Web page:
AI Made Friendly HERE

Curvy influencers post a lot about body positivity. But what happens when they use Ozempic?

When Ella Halikas’ doctor suggested an off-label prescription of Ozempic to manage her polycystic ovarian syndrome symptoms, her first thought wasn’t about her health.

Halikas was more worried that her 267,000 followers on Instagram would be disappointed if she took the medication. She, like many other plus-size influencers, has built her brand around embracing body confidence at any size.

“It does feel sometimes when you do things for your health, it can feel like a betrayal to your community, or a betrayal to the body positivity movement,” Halikas said. “And that can be a slippery slope that I don’t want to go down.”

As more people — from WeightWatchers members to A-list Hollywood celebrities — embrace the new class of wildly popular weight loss drugs, some body positive influencers who have started weight loss journeys with the help of the medication have faced intense backlash from their followers.

It’s a sentiment that echoes broader concerns in the body positivity movement that the drugs have halted and even reversed hard-fought societal changes in the way people talk and think about their bodies.

But for some, it’s not about appearance. The drugs are now often prescribed for some medical issues that they are not explicitly approved for — so-called off-label prescriptions — for people whose weight is a factor.

Earlier this month, influencer Kiki Monique told her 137,000 Instagram followers that for all the hate comments she receives about using weight loss medication, she receives even more messages of people thanking her for speaking out.

Monique began taking the medication after she was diagnosed as pre-diabetic, she said in the video.

“I’m doing this so people understand these drugs aren’t just because people want to get skinny,” Monique said while sharing some of her medical records in the video. ”It’s so that we feel better and if there’s anything about the body positivity movement that I’ve learned, it’s like, I want to feel good in my own body.”

The “bopo” movement — a belief system of self-acceptance regardless of body type — began to take its current form on social media around 2012, when it first began popping up on Instagram, according to research from the National Library of Medicine. It continued to grow online, with the pandemic helping give rise to more creators who post about everything from plus-size fashion tips to body confidence advice.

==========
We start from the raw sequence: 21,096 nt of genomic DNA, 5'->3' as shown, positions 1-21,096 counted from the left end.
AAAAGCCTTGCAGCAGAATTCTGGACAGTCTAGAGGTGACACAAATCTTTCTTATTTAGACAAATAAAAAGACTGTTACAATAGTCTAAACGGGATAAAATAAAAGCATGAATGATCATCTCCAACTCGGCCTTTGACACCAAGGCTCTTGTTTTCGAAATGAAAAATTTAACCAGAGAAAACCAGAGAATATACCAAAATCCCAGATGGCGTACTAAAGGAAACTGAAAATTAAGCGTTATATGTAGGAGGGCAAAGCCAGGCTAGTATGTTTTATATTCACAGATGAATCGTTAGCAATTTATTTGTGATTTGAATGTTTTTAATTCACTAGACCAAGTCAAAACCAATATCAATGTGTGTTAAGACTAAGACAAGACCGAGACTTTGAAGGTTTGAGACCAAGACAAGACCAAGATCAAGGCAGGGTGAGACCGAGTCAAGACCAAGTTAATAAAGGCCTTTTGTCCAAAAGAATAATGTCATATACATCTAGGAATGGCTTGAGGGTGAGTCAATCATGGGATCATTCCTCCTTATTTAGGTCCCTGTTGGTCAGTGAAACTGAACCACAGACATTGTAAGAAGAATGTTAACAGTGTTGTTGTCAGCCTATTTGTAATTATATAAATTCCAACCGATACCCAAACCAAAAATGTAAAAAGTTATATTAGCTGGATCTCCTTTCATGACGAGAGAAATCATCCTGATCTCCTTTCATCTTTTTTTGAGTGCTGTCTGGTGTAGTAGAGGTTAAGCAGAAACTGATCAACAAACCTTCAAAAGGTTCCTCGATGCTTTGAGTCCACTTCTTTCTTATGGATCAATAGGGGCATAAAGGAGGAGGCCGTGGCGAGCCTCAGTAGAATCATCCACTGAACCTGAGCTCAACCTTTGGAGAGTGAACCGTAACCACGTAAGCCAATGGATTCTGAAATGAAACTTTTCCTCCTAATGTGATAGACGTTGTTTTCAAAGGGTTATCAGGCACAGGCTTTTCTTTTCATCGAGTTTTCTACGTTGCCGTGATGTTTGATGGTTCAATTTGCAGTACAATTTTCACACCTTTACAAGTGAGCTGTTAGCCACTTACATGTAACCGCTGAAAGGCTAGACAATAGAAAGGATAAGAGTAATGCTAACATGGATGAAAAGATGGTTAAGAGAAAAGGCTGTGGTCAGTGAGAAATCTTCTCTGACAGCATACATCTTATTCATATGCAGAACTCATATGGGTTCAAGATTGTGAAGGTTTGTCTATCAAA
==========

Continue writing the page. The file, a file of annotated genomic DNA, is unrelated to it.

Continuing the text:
But amid a boom in demand for this new crop of semaglutide-based weight loss drugs, some creators feel body positivity has once again taken a back seat to attitudes they consider to be part of diet culture. This has manifested both on- and offline, as fashion trends like “heroin chic” resurge and brands like Old Navy roll back their inclusive sizing.

Some pharmaceutical companies have reportedly targeted plus-size and fat influencers for brand deals, according to The Washington Post. WeightWatchers also recently garnered backlash for creating a GLP-1 “hype house” marketing event for its new prescription obesity drug service, Bloomberg reported.

“It seems like overnight that a lot of our body positive, fat positive accounts on Instagram have turned into weight loss accounts, you know, or they [the creators] have just quietly lost weight,” said Lauren Hope Krass, co-host of the podcast “Diet Starts Tomorrow.” (“Diet Starts Tomorrow” will be changing its name in the coming weeks, Krass said).

Many creators have acknowledged weight loss is a triggering topic. But some feel the backlash over a personal choice — particularly one related to health — can be unwarranted and antithetical to the mission of body positivity.

Rosey Beeme, a plus-sized influencer, has been candid about her weight loss journey on Instagram, where she has 187,000 followers. But her openness around her use of Mounjaro has prompted blowback.

“Online communities bring us so much validation in experiences we felt were isolating and ultimately find out are common and shared. I love that,” Beeme wrote in a recent Instagram story. “I found that intinitially when I found the body positive community online. But eventually I noticed that if anyone wanted to lose weight for health, personal desire or any other perspective they were met with swift and cruel feedback. This to me feels un-healthy and dare I say culty-y.”

Beeme declined an interview request.

Krass said she is not entirely surprised by the negative response directed toward some body positive creators who have changed course.

But two things can be simultaneously true, she said: People should not police how one another’s bodies look, and fat people are hurting.

“We have people recovering from eating disorders. We have people in bigger bodies who have been fighting to survive, who have been fighting for their self-worth and to love the body that they’re in,” Krass said. “And when all of these accounts turn into weight loss accounts, or into thin people, all of a sudden, it just is triggering. … It’s complicated, you know … the fat community is suffering here.”

Halikas said she decided not to take Ozempic and is managing her health with diet and exercise. But she still thinks about what it would mean to her audience.

“I think when it comes to health concerns, where does body positivity come in now?” she said. “You know, are they there to support me and my health concerns and the goals that I need to do … to be healthy? Or are they there to keep me in the same box and not allow for me to change regardless of if it’s health related.”

Originally Appeared Here

You May Also Like

About the Author:

Early Bird